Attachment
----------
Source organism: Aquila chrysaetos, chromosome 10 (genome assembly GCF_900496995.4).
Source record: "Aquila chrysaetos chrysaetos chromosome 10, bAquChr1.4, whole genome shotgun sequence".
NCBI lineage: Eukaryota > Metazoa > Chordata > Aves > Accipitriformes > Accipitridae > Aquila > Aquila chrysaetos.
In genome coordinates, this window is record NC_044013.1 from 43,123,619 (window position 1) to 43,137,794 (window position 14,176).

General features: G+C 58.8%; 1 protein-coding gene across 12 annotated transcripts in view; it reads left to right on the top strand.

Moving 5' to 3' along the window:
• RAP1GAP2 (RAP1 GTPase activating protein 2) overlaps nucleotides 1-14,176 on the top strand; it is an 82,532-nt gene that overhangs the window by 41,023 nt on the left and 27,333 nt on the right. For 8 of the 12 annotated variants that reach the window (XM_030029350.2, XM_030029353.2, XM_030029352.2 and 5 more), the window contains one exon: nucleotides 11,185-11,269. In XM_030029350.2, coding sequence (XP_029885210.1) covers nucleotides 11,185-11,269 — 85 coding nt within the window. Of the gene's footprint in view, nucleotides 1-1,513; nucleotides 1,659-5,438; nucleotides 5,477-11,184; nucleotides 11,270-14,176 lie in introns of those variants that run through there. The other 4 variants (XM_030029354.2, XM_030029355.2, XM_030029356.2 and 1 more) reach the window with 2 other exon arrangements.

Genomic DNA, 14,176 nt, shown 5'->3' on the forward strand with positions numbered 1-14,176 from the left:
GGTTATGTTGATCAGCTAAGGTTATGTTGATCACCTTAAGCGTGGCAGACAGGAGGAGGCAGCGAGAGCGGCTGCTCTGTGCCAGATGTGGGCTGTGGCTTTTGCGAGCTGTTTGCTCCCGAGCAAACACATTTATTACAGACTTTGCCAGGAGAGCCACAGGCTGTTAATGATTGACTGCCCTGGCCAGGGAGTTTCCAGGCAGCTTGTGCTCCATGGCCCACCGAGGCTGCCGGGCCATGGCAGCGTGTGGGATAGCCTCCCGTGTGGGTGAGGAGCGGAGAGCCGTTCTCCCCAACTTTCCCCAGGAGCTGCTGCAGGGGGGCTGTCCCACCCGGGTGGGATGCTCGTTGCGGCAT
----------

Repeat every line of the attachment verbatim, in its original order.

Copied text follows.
Source organism: Aquila chrysaetos, chromosome 10 (genome assembly GCF_900496995.4).
Source record: "Aquila chrysaetos chrysaetos chromosome 10, bAquChr1.4, whole genome shotgun sequence".
NCBI lineage: Eukaryota > Metazoa > Chordata > Aves > Accipitriformes > Accipitridae > Aquila > Aquila chrysaetos.
In genome coordinates, this window is record NC_044013.1 from 43,123,619 (window position 1) to 43,137,794 (window position 14,176).

General features: G+C 58.8%; 1 protein-coding gene across 12 annotated transcripts in view; it reads left to right on the top strand.

Moving 5' to 3' along the window:
• RAP1GAP2 (RAP1 GTPase activating protein 2) overlaps nucleotides 1-14,176 on the top strand; it is an 82,532-nt gene that overhangs the window by 41,023 nt on the left and 27,333 nt on the right. For 8 of the 12 annotated variants that reach the window (XM_030029350.2, XM_030029353.2, XM_030029352.2 and 5 more), the window contains one exon: nucleotides 11,185-11,269. In XM_030029350.2, coding sequence (XP_029885210.1) covers nucleotides 11,185-11,269 — 85 coding nt within the window. Of the gene's footprint in view, nucleotides 1-1,513; nucleotides 1,659-5,438; nucleotides 5,477-11,184; nucleotides 11,270-14,176 lie in introns of those variants that run through there. The other 4 variants (XM_030029354.2, XM_030029355.2, XM_030029356.2 and 1 more) reach the window with 2 other exon arrangements.

Genomic DNA, 14,176 nt, shown 5'->3' on the forward strand with positions numbered 1-14,176 from the left:
GGTTATGTTGATCAGCTAAGGTTATGTTGATCACCTTAAGCGTGGCAGACAGGAGGAGGCAGCGAGAGCGGCTGCTCTGTGCCAGATGTGGGCTGTGGCTTTTGCGAGCTGTTTGCTCCCGAGCAAACACATTTATTACAGACTTTGCCAGGAGAGCCACAGGCTGTTAATGATTGACTGCCCTGGCCAGGGAGTTTCCAGGCAGCTTGTGCTCCATGGCCCACCGAGGCTGCCGGGCCATGGCAGCGTGTGGGATAGCCTCCCGTGTGGGTGAGGAGCGGAGAGCCGTTCTCCCCAACTTTCCCCAGGAGCTGCTGCAGGGGGGCTGTCCCACCCGGGTGGGATGCTCGTTGCGGCAT